Associated Press, Friday, August 9, 2002
Raleigh — A state legislative committee has voted to ban the use of public funds for a University of North Carolina reading assignment on the Quran unless other religions get equal time.
The House Appropriations Committee voted while it was putting together a $14.3 billion state budget.
Some committee members attacked university officials over the plan to teach freshmen about the holy scriptures of Islam.
”If you stop and think about what 9/11 meant to this country — homeland security, guards everywhere,” said Rep. Wayne Sexton, a Republican from Rockingham. ”Just think of what it costs to protect ourselves from this faction, and here we are promoting it.”
The committee voted 64-10 on Wednesday to bar UNC-Chapel Hill from using public funds for its assignment to new students to read about a book on the Quran unless it gives equal time to ”all known religions.”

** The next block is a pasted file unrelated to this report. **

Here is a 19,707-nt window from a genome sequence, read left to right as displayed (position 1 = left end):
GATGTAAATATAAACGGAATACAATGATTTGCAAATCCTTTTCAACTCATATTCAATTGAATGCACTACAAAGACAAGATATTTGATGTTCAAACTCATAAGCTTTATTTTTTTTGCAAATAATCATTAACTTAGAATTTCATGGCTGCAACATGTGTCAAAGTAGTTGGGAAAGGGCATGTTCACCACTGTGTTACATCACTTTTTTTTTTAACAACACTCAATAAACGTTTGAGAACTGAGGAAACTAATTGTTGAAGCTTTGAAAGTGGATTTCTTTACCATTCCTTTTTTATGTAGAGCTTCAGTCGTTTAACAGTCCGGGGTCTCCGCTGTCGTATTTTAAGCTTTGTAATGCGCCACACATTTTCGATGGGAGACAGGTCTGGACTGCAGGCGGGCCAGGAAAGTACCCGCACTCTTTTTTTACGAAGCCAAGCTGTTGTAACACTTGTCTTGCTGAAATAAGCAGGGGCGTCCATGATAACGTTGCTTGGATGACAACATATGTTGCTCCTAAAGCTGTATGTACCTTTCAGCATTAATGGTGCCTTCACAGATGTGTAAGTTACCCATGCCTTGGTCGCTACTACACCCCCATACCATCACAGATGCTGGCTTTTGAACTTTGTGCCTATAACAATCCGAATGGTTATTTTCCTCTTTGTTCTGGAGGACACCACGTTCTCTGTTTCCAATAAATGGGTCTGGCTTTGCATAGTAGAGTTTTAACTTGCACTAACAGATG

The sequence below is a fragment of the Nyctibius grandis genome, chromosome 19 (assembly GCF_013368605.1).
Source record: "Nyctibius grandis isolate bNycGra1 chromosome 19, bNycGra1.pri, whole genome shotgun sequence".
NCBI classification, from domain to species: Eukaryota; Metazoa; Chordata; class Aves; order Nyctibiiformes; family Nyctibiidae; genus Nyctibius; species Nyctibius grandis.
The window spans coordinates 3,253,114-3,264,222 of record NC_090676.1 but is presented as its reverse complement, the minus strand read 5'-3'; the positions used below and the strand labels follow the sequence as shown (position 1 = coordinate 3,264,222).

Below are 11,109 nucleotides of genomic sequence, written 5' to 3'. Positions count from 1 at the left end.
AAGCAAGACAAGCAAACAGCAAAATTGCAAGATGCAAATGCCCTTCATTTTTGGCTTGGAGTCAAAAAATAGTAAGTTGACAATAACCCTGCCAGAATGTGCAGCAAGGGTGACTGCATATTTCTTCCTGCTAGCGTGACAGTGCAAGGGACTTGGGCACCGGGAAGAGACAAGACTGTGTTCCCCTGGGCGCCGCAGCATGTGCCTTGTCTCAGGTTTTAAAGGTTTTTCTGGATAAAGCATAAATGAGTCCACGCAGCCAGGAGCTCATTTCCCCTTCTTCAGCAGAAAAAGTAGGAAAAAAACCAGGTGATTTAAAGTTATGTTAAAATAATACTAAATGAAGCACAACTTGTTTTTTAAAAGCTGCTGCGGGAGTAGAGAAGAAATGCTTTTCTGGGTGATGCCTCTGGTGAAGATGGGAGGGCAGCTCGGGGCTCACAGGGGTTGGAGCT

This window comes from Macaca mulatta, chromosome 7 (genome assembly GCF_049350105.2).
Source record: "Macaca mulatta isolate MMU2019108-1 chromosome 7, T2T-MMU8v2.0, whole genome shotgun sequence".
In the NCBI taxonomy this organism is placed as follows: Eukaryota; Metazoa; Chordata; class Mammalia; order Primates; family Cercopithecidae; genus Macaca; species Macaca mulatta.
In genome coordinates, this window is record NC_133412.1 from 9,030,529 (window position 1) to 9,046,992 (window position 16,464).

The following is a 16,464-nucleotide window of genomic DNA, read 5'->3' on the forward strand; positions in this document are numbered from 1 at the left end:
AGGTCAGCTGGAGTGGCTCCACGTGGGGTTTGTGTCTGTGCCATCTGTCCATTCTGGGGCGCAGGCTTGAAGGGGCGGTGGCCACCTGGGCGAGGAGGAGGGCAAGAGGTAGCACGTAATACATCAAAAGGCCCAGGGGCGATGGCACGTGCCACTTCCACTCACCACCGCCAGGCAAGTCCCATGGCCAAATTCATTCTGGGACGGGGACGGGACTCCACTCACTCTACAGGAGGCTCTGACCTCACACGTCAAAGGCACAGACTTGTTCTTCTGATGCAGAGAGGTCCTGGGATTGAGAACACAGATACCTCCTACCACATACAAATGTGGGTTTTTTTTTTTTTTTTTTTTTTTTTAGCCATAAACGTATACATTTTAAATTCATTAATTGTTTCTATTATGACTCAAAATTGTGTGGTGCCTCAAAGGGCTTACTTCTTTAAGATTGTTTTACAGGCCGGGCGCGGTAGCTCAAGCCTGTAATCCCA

The book, “Approaching the Qur’an: The Early Revelations” by Michael Sells, is assigned reading for about 4,200 incoming freshmen and transfer students this month.
New students may decline to read the book but must write an essay explaining their decision.
Students are scheduled to discuss the book Aug. 19 in small groups.
The reading assignment has sparked intense criticism, and a lawsuit is pending in federal court.
The lawsuit, which was filed by three unidentified UNC-Chapel Hill freshmen and a conservative Christian organization, contends the students’ First Amendment right to religious freedom is being violated.
School officials have said that the subject is timely and informational and that the requirement is not intended to promote Islam.
For it to be approved, the proposal passed by the committee must go to the full House and Senate and then to the governor.